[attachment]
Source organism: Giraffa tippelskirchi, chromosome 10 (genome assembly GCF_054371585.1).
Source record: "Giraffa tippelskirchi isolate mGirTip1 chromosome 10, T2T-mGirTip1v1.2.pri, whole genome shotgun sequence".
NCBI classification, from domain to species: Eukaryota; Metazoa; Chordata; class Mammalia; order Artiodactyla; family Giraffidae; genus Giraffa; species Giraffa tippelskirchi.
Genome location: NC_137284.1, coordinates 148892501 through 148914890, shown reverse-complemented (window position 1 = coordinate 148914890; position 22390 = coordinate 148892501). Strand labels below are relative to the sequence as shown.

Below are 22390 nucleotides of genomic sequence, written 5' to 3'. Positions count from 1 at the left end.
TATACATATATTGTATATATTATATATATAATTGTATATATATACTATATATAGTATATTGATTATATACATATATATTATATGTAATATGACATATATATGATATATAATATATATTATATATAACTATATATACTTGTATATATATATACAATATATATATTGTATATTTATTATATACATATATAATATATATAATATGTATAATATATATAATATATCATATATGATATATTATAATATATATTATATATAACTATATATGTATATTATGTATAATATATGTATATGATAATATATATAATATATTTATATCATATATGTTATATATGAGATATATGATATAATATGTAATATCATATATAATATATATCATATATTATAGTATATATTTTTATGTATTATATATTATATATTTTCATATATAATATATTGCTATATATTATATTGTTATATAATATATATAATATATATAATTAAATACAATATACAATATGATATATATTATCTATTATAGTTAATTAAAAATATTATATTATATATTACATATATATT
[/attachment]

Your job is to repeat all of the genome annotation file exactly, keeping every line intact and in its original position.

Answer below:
Source organism: Giraffa tippelskirchi, chromosome 10 (genome assembly GCF_054371585.1).
Source record: "Giraffa tippelskirchi isolate mGirTip1 chromosome 10, T2T-mGirTip1v1.2.pri, whole genome shotgun sequence".
NCBI classification, from domain to species: Eukaryota; Metazoa; Chordata; class Mammalia; order Artiodactyla; family Giraffidae; genus Giraffa; species Giraffa tippelskirchi.
Genome location: NC_137284.1, coordinates 148892501 through 148914890, shown reverse-complemented (window position 1 = coordinate 148914890; position 22390 = coordinate 148892501). Strand labels below are relative to the sequence as shown.

Below are 22390 nucleotides of genomic sequence, written 5' to 3'. Positions count from 1 at the left end.
TATACATATATTGTATATATTATATATATAATTGTATATATATACTATATATAGTATATTGATTATATACATATATATTATATGTAATATGACATATATATGATATATAATATATATTATATATAACTATATATACTTGTATATATATATACAATATATATATTGTATATTTATTATATACATATATAATATATATAATATGTATAATATATATAATATATCATATATGATATATTATAATATATATTATATATAACTATATATGTATATTATGTATAATATATGTATATGATAATATATATAATATATTTATATCATATATGTTATATATGAGATATATGATATAATATGTAATATCATATATAATATATATCATATATTATAGTATATATTTTTATGTATTATATATTATATATTTTCATATATAATATATTGCTATATATTATATTGTTATATAATATATATAATATATATAATTAAATACAATATACAATATGATATATATTATCTATTATAGTTAATTAAAAATATTATATTATATATTACATATATATT